June blooms

The flowers in my garden in June this year have blown me away – so much so that I decided to devote a special post to them! Undoubtedly, the lily takes the prize with its mesmerizing beauty, subtle fragrance, and splendid colors.

Lily - click to enlarge


Last year, I planted five of these plants after root division and three of them are bearing flowers, while two are yet small. Each time I go into my garden, the lilies beckon! Definitely the flower of the month.

A close second comes the Rose of Sharon. Last year, my friend Utiyama-san presented me with a small potted plant. The same plant has grown to about a meter in height in the planter and has given me the first beautiful Rose of Sharon.

Rose of Sharon

Rose of Sharon

This is one of my favorite flowers – like the cherry blossom, I love the delicate pink in white. I have another variety of the Rose of Sharon with dark red at the center. The first flower is yet small and others are in the bud stage.

Next on my list of favorites is the peanut blossom – quite different from the rest of the crowd, like a butterfly in flight. Judge for yourself.

Peanut blossom

 Peanut blossom

I found a small begonia in a planter along with other flowers and had carefully taken it out, planted it in its own planter and forgot about it. Suddenly, the flowers have bloomed and the plant has caught my attention.

Begonia - click to enlarge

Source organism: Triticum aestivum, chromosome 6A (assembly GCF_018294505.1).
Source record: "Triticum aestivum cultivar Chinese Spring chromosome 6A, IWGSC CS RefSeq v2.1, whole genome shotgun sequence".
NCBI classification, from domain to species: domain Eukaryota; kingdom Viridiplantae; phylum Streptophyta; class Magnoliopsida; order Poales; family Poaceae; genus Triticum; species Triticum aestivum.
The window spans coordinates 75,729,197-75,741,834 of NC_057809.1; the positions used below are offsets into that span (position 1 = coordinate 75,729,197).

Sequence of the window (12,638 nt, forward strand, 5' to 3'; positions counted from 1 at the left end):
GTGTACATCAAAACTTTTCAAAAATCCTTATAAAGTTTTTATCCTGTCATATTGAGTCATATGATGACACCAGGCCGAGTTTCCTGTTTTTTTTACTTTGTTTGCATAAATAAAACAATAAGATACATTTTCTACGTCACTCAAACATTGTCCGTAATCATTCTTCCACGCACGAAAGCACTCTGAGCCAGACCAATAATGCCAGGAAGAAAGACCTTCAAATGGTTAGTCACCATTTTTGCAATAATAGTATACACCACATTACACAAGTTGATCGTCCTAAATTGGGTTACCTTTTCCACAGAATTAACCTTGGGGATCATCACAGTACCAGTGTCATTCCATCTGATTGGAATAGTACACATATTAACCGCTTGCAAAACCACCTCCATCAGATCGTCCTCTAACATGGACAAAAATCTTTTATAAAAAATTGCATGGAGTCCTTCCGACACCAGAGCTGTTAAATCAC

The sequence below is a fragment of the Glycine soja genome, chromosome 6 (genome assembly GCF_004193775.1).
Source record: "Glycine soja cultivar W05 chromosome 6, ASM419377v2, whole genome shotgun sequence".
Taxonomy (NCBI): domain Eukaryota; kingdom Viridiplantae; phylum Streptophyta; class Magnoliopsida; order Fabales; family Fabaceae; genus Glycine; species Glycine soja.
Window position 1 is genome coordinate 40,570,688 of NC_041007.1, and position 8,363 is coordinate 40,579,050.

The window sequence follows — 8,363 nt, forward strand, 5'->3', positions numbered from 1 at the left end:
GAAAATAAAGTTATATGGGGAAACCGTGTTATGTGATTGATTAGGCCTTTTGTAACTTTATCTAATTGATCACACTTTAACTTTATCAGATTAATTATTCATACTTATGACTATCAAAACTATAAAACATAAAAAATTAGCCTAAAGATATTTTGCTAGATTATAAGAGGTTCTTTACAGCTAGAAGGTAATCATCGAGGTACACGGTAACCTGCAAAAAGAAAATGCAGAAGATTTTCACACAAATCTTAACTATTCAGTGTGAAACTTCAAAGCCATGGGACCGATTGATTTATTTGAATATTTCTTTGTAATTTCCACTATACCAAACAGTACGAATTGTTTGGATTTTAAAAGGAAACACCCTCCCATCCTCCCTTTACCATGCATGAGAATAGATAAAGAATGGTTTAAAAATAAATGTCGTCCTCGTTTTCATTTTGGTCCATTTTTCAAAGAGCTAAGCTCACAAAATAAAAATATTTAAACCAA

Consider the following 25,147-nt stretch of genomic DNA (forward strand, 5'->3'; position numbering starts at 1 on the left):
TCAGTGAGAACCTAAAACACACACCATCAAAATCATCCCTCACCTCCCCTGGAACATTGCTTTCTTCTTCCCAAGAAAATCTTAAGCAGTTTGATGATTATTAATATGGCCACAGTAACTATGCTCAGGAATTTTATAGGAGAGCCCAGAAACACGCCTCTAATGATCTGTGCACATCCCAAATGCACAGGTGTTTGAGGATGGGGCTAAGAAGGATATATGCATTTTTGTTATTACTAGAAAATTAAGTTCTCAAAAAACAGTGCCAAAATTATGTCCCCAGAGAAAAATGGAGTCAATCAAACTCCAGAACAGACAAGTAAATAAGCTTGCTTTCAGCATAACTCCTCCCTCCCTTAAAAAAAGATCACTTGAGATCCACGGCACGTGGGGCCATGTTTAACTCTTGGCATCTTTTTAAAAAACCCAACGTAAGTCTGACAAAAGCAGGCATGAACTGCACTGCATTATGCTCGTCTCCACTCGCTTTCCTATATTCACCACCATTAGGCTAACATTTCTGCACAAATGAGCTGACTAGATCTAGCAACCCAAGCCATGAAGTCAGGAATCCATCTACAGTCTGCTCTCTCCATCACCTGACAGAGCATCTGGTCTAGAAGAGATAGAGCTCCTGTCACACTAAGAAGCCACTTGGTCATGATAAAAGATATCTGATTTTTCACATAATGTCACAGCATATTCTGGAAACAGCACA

The beauty of the Okra blossom never ceases to astound me! Here is a one that has appeared in all its glory to give way to a delicious Okra within a few days.

Okra blossom - click to enlarge

Okra blossom

My perennial favorite, the Hydrangea also has a place in this special edition of June blooms. I’m wondering whether I should change the acidity of the soil around this plant and observe whether the color changes!

Hydrangea - click to enlarge


Is this for real? Did somebody make an origami out of shiny paper? There’s beauty even in an eggplant blossom (and yes, that’s the roof of my house in the background, so you can predict which direction the flower faces) .

Eggplant blossom

Eggplant blossom 


I bought seeds of the Balsam in India and planted these in spring. The first flowers are up. The peculiarity of this plant is that the flowers seem to be blooming from the bottom first, so they tend to get covered up by the leaves. The shape is of this flower is rather extraordinary – some of the plants give pink and some red flowers.

Balsam - click to enlarge



I also retrieved a small begonia uncared for in a Yesterday, today, and tomorrow planter and transplanted it into its own pot. This one has yielded a beautiful pink begonia, as if to thank me for giving it a new home.

Another begonia - click to enlarge

Pink begonia

Lastly, here are blooms of the Soapwort in my herb garden. Pink seems to be the catchword this June for my garden. Lush leaves of the Yarrow are in the background.

Soapwort - click to enlarge


Until the next post (which is not far away), happy gardening to all my viewers!

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21 Responses to “June blooms”

  1. June 20, 2009 at 4:05 am

    Wow Gururaj, you have some very beautiful flowers! Adding so many colors and lots of joy to your garden I am sure 🙂

  2. 3 robert
    June 21, 2009 at 4:38 am

    Lovely garden and your photos are much appreciated. I would LOVE to ask you a few questions about your square foot garden. I’m in Shizuoka and am just about to start building one. However, the farmers in my neighbourhood cannot seem to answer my questions about the soil and the basics of planting.

    If you could answer a few short questions, I would be very appreciative. Thanks in advance and keep blogging! Your work is quite inspiring!

    Rob in Shizuoka